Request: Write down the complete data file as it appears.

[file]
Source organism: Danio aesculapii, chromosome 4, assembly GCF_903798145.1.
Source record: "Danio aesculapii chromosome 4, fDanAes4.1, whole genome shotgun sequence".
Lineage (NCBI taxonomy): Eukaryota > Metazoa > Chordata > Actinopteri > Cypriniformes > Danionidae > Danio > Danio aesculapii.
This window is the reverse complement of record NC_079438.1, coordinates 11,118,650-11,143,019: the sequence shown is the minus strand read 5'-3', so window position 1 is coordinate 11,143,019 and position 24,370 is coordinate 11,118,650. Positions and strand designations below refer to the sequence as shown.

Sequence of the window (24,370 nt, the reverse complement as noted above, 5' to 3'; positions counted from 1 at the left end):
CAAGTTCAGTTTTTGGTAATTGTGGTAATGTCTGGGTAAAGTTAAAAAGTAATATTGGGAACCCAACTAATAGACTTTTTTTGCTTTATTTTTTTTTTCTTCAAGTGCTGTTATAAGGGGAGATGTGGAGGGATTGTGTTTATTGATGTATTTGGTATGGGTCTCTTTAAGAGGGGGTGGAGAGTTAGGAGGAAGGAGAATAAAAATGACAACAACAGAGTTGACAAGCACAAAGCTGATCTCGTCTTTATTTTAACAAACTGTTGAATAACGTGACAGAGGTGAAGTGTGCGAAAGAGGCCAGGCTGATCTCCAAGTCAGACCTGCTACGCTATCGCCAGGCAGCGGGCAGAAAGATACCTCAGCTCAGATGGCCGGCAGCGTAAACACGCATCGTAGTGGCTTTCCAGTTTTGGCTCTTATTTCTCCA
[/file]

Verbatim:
Source organism: Danio aesculapii, chromosome 4, assembly GCF_903798145.1.
Source record: "Danio aesculapii chromosome 4, fDanAes4.1, whole genome shotgun sequence".
Lineage (NCBI taxonomy): Eukaryota > Metazoa > Chordata > Actinopteri > Cypriniformes > Danionidae > Danio > Danio aesculapii.
This window is the reverse complement of record NC_079438.1, coordinates 11,118,650-11,143,019: the sequence shown is the minus strand read 5'-3', so window position 1 is coordinate 11,143,019 and position 24,370 is coordinate 11,118,650. Positions and strand designations below refer to the sequence as shown.

Sequence of the window (24,370 nt, the reverse complement as noted above, 5' to 3'; positions counted from 1 at the left end):
CAAGTTCAGTTTTTGGTAATTGTGGTAATGTCTGGGTAAAGTTAAAAAGTAATATTGGGAACCCAACTAATAGACTTTTTTTGCTTTATTTTTTTTTTCTTCAAGTGCTGTTATAAGGGGAGATGTGGAGGGATTGTGTTTATTGATGTATTTGGTATGGGTCTCTTTAAGAGGGGGTGGAGAGTTAGGAGGAAGGAGAATAAAAATGACAACAACAGAGTTGACAAGCACAAAGCTGATCTCGTCTTTATTTTAACAAACTGTTGAATAACGTGACAGAGGTGAAGTGTGCGAAAGAGGCCAGGCTGATCTCCAAGTCAGACCTGCTACGCTATCGCCAGGCAGCGGGCAGAAAGATACCTCAGCTCAGATGGCCGGCAGCGTAAACACGCATCGTAGTGGCTTTCCAGTTTTGGCTCTTATTTCTCCA